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Martin Barre: Order Of Play

Album Review

Tull guitar hero tackles their catalogue with fresh vigour.

With the Jethro Tull marque on indefinite hold while Ian Anderson ploughs a different furrow, their longtime guitar linchpin Martin Barre has seized the momentum of last year’s largely acoustic Away With Words by digging deeper.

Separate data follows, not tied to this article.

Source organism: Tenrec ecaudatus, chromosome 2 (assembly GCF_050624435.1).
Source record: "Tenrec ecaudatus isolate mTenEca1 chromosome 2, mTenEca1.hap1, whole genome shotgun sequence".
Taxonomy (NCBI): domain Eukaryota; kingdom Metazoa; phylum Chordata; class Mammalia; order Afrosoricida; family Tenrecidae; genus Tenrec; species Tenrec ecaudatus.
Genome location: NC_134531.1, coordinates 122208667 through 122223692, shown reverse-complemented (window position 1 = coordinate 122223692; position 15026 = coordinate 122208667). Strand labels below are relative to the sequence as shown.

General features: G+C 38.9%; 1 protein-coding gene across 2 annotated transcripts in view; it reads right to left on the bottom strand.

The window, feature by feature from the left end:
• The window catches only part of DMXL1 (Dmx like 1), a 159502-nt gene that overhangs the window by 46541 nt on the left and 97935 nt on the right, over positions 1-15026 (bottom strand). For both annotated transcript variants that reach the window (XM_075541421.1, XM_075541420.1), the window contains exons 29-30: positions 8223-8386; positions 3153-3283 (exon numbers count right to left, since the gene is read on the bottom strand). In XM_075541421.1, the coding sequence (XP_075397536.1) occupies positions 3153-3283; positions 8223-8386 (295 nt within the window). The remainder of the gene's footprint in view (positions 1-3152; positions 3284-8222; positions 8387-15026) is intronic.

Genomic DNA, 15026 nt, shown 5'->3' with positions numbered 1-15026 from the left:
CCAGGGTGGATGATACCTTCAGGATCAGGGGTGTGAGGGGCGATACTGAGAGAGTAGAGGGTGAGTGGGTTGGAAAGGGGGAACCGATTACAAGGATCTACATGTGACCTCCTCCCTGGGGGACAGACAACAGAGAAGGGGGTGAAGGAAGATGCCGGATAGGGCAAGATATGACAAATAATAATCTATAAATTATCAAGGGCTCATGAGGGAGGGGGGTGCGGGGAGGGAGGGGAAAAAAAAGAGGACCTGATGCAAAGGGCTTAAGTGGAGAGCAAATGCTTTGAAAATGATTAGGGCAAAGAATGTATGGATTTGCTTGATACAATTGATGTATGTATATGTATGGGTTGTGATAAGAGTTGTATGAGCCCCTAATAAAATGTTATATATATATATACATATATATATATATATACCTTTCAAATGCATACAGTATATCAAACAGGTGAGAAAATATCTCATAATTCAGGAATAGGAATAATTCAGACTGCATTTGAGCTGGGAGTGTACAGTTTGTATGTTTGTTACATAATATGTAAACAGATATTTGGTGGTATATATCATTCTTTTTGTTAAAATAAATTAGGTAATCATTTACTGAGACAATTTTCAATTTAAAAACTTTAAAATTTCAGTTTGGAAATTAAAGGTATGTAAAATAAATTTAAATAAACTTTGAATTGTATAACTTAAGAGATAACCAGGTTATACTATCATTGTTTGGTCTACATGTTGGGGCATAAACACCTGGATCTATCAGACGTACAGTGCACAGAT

Or really, digging closer to the surface this time, because while the last album had him revisiting generally lower-profile Tull pieces like Pussy Willow and From A Dead Beat To An Old Greaser, the new one puts a contemporary lick of paint on such set texts as Minstrel In The Gallery, Thick As A Brick and Locomotive Breath. But always with a taste for some pepper among the salt, Barre includes blues rock standards from further afield, like Crossroads and Rock Me Baby. Vocalist Dan Crisp stars again on an album that’s plugged in and shedding the rustic woodiness of acoustic instrumentation. They all come through the transition into a more AOR mainstream: the opening New Day Yesterday is much more head-on rock than its bluesy, moody ancestor, and Minstrel now more percussive, but with Barre as lyrical as ever throughout. Order Of Play complements Barre’s touring show and adeptly brings some old songs into this century. 

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